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Quik Tips

by Bill C. -

How old are your tires?

I recently noticed some cracking on the sidewalls of nearly new looking tires on my pickup. What about your VW? Vintage tires or not, we all need to know this about tire shelf life; especially regarding how to read your tire codes and when the warning flag should pop up. Tire materials decompose with time. Besides those side wall cracks, the tread can actually lose its bond and fly off.

Even though the US citizenry is largely uninformed on this, new tires should not be sold more than 6 years after the manufacturing date. The dealers know this, but don't always heed the requirement. You especially have to watch if buying USED tires!

For years, people have relied on a tire's tread depth to determine its condition. But old tires pose a safety hazard.

Cracks in the rubber begin to develop over time. They may appear on the surface and inside the tire as well. This cracking can eventually cause the steel belts in the tread to separate from the rest of the tire. Improper maintenance and heat accelerate the process. Tires that are rated for higher mileage have "anti-ozinant" chemical compounds built into the rubber that will slow the aging process, but nothing stops the effects of time on rubber.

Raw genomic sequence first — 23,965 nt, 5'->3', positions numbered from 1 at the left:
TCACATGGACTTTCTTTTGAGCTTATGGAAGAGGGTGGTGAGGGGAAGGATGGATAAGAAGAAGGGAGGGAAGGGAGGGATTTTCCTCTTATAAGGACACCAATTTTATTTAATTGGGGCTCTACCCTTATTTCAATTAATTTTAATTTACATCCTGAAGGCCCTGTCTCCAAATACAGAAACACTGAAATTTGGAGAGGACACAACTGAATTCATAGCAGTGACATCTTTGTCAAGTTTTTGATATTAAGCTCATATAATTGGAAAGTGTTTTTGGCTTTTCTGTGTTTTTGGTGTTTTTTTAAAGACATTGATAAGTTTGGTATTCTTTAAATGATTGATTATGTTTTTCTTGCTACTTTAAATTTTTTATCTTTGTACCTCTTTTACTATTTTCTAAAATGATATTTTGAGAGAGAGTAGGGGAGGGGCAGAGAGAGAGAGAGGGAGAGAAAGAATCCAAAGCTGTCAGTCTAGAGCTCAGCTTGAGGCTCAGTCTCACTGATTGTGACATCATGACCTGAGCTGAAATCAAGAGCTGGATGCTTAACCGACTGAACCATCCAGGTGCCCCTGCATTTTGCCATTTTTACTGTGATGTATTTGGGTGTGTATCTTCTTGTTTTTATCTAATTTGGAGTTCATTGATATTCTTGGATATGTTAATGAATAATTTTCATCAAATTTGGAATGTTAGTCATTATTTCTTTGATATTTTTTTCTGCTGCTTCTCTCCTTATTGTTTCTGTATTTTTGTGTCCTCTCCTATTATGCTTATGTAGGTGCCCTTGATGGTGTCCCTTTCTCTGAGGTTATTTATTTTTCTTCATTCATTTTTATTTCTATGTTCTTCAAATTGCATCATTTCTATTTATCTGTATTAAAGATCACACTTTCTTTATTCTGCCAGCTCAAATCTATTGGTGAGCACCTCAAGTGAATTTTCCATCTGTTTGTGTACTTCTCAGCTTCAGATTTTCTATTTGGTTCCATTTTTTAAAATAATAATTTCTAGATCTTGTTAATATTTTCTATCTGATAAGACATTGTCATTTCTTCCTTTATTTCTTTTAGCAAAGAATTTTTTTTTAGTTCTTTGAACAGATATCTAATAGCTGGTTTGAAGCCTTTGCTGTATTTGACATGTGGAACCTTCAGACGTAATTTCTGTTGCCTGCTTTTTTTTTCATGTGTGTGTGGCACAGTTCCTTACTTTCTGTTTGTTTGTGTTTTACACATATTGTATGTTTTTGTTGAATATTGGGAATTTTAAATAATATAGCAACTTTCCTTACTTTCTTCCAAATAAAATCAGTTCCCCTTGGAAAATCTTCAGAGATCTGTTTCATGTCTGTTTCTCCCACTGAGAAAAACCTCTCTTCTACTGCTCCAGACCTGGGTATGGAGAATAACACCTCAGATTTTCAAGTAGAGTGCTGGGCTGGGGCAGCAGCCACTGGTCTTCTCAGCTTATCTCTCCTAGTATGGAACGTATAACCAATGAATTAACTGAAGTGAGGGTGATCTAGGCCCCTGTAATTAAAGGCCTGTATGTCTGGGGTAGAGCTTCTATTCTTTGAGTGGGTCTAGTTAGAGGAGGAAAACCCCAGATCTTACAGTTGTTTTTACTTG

Carmakers such as Nissan and Mercedes-Benz tell consumers to replace tires six years after their production date, regardless of tread life. Tire manufacturers such as Continental and Michelin say a tire can last up to 10 years, provided you get annual tire inspections after the fifth year.

tireMfrDateCodesEnvironmental conditions like exposure to sunlight and coastal climates can hasten the aging process. People who live in warm weather and coastal states should keep this in mind when deciding whether they should retire a tire.

So you need to know how to figure out the date of manufacture.

The Manufacturing Date Code is stamped on the backside (older tires) or front side. It will likely be within an "oval", preceded by an "x" or perhaps a series of letters. It is the last series of numbers in the code.

It will either be:

        - 3 digits if built in the 90s

         -4 digits if built in the 2000s

Decoding the code

        -3 digits - wwy - first 2 digits is the WEEK of the year. Last digit is the YEAR within the 90s (i.e. "5" represents "1995")

         -4 digits - wwyy- first 2 digits is the WEEK of the year. Last 2 digits is the YEAR within the 2000s (i.e. "05" represents "2005")

So, I check my pickup and find my magic code is "3305." So they were manufactured the 33rd week of 2005. Nice tread, but they're no "spring chicks!" So, right now they are approaching 9-years old. Think it might be time for some new shoes. Check it out. Don't buy OLD new tires!




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